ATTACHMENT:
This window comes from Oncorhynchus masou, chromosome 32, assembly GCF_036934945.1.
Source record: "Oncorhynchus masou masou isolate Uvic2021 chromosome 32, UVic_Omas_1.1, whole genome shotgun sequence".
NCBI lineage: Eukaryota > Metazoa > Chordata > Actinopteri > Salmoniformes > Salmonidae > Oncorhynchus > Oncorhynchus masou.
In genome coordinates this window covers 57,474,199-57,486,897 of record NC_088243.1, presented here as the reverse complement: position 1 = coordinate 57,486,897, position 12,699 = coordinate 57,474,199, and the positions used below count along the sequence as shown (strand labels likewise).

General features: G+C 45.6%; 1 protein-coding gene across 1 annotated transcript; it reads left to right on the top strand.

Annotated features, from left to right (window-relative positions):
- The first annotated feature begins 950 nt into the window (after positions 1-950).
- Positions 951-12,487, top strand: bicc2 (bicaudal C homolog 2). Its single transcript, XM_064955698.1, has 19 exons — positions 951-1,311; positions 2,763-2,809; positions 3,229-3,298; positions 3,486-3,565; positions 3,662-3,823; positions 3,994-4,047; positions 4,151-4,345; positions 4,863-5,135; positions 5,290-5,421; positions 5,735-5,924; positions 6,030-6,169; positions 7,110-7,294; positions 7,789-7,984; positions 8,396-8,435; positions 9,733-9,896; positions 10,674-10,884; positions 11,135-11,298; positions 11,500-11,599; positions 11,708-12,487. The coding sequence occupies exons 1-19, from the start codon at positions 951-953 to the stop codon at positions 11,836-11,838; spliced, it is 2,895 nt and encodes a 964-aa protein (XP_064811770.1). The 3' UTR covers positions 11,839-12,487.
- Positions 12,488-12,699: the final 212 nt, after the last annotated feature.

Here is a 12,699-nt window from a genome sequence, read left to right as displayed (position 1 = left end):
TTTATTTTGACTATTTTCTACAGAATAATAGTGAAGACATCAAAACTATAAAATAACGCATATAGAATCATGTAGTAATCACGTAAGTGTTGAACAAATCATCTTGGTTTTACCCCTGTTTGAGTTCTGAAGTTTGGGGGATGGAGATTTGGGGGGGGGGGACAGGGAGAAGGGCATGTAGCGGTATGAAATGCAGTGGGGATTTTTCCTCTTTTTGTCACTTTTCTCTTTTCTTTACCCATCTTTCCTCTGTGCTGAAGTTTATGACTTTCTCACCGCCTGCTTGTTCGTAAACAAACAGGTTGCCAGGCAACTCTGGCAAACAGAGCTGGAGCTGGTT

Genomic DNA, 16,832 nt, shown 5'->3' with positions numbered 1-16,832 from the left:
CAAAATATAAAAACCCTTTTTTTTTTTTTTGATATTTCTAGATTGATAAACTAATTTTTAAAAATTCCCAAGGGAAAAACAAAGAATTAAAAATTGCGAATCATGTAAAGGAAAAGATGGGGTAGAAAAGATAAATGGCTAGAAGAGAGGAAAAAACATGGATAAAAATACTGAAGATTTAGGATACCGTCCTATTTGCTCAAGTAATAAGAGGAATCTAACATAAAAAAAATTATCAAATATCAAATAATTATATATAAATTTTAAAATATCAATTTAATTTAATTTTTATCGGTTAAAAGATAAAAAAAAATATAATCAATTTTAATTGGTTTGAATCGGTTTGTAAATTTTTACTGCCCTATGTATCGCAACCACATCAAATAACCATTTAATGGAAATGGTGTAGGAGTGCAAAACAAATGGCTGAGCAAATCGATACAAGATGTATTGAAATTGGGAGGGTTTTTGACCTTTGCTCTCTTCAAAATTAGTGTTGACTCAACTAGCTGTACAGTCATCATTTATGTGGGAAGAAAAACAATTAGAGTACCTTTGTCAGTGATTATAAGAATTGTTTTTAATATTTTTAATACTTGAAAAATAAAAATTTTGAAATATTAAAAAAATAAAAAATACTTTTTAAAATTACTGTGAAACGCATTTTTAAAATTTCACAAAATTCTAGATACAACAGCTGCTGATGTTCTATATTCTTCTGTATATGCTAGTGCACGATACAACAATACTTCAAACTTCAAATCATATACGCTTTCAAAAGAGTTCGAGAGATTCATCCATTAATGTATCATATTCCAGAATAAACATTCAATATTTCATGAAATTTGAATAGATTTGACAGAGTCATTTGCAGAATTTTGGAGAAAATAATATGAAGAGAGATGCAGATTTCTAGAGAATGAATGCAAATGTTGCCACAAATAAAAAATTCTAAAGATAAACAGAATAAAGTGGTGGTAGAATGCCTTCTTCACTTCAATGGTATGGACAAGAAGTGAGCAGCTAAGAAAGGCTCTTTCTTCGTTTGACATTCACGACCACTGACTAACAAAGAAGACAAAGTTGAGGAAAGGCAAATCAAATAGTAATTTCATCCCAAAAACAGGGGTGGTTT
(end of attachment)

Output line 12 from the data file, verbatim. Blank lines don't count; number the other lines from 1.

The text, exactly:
Genomic DNA, 16,832 nt, shown 5'->3' with positions numbered 1-16,832 from the left: